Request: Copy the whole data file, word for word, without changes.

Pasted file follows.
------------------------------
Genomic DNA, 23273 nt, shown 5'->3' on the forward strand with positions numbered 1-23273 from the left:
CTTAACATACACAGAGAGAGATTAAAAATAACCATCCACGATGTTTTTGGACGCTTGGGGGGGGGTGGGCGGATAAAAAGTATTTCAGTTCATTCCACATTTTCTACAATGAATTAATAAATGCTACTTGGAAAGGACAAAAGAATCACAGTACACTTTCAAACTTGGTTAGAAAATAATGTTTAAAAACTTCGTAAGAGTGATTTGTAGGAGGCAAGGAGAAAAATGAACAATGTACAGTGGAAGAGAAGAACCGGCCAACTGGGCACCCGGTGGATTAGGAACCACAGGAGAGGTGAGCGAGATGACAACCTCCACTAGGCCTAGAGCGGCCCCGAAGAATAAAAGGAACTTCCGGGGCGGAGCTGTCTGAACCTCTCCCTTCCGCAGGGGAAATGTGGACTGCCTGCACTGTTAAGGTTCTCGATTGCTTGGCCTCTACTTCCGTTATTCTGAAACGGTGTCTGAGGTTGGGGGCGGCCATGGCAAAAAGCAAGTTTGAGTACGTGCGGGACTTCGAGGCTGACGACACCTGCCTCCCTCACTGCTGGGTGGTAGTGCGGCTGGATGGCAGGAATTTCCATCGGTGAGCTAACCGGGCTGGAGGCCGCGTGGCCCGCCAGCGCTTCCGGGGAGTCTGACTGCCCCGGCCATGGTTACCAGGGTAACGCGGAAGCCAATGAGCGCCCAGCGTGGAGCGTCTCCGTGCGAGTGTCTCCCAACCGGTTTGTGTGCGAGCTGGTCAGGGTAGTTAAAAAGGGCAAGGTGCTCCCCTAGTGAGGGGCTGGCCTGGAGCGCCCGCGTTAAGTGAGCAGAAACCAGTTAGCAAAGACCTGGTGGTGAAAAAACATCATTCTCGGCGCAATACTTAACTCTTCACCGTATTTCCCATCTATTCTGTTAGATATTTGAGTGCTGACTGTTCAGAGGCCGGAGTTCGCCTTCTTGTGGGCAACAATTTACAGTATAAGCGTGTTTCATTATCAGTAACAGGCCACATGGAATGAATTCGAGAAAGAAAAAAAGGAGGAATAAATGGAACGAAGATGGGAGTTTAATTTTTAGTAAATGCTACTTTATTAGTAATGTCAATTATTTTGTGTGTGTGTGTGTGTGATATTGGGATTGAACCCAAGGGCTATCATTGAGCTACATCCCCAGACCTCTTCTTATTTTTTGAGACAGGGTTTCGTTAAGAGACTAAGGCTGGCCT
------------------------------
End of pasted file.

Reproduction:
Genomic DNA, 23273 nt, shown 5'->3' on the forward strand with positions numbered 1-23273 from the left:
CTTAACATACACAGAGAGAGATTAAAAATAACCATCCACGATGTTTTTGGACGCTTGGGGGGGGGTGGGCGGATAAAAAGTATTTCAGTTCATTCCACATTTTCTACAATGAATTAATAAATGCTACTTGGAAAGGACAAAAGAATCACAGTACACTTTCAAACTTGGTTAGAAAATAATGTTTAAAAACTTCGTAAGAGTGATTTGTAGGAGGCAAGGAGAAAAATGAACAATGTACAGTGGAAGAGAAGAACCGGCCAACTGGGCACCCGGTGGATTAGGAACCACAGGAGAGGTGAGCGAGATGACAACCTCCACTAGGCCTAGAGCGGCCCCGAAGAATAAAAGGAACTTCCGGGGCGGAGCTGTCTGAACCTCTCCCTTCCGCAGGGGAAATGTGGACTGCCTGCACTGTTAAGGTTCTCGATTGCTTGGCCTCTACTTCCGTTATTCTGAAACGGTGTCTGAGGTTGGGGGCGGCCATGGCAAAAAGCAAGTTTGAGTACGTGCGGGACTTCGAGGCTGACGACACCTGCCTCCCTCACTGCTGGGTGGTAGTGCGGCTGGATGGCAGGAATTTCCATCGGTGAGCTAACCGGGCTGGAGGCCGCGTGGCCCGCCAGCGCTTCCGGGGAGTCTGACTGCCCCGGCCATGGTTACCAGGGTAACGCGGAAGCCAATGAGCGCCCAGCGTGGAGCGTCTCCGTGCGAGTGTCTCCCAACCGGTTTGTGTGCGAGCTGGTCAGGGTAGTTAAAAAGGGCAAGGTGCTCCCCTAGTGAGGGGCTGGCCTGGAGCGCCCGCGTTAAGTGAGCAGAAACCAGTTAGCAAAGACCTGGTGGTGAAAAAACATCATTCTCGGCGCAATACTTAACTCTTCACCGTATTTCCCATCTATTCTGTTAGATATTTGAGTGCTGACTGTTCAGAGGCCGGAGTTCGCCTTCTTGTGGGCAACAATTTACAGTATAAGCGTGTTTCATTATCAGTAACAGGCCACATGGAATGAATTCGAGAAAGAAAAAAAGGAGGAATAAATGGAACGAAGATGGGAGTTTAATTTTTAGTAAATGCTACTTTATTAGTAATGTCAATTATTTTGTGTGTGTGTGTGTGTGATATTGGGATTGAACCCAAGGGCTATCATTGAGCTACATCCCCAGACCTCTTCTTATTTTTTGAGACAGGGTTTCGTTAAGAGACTAAGGCTGGCCT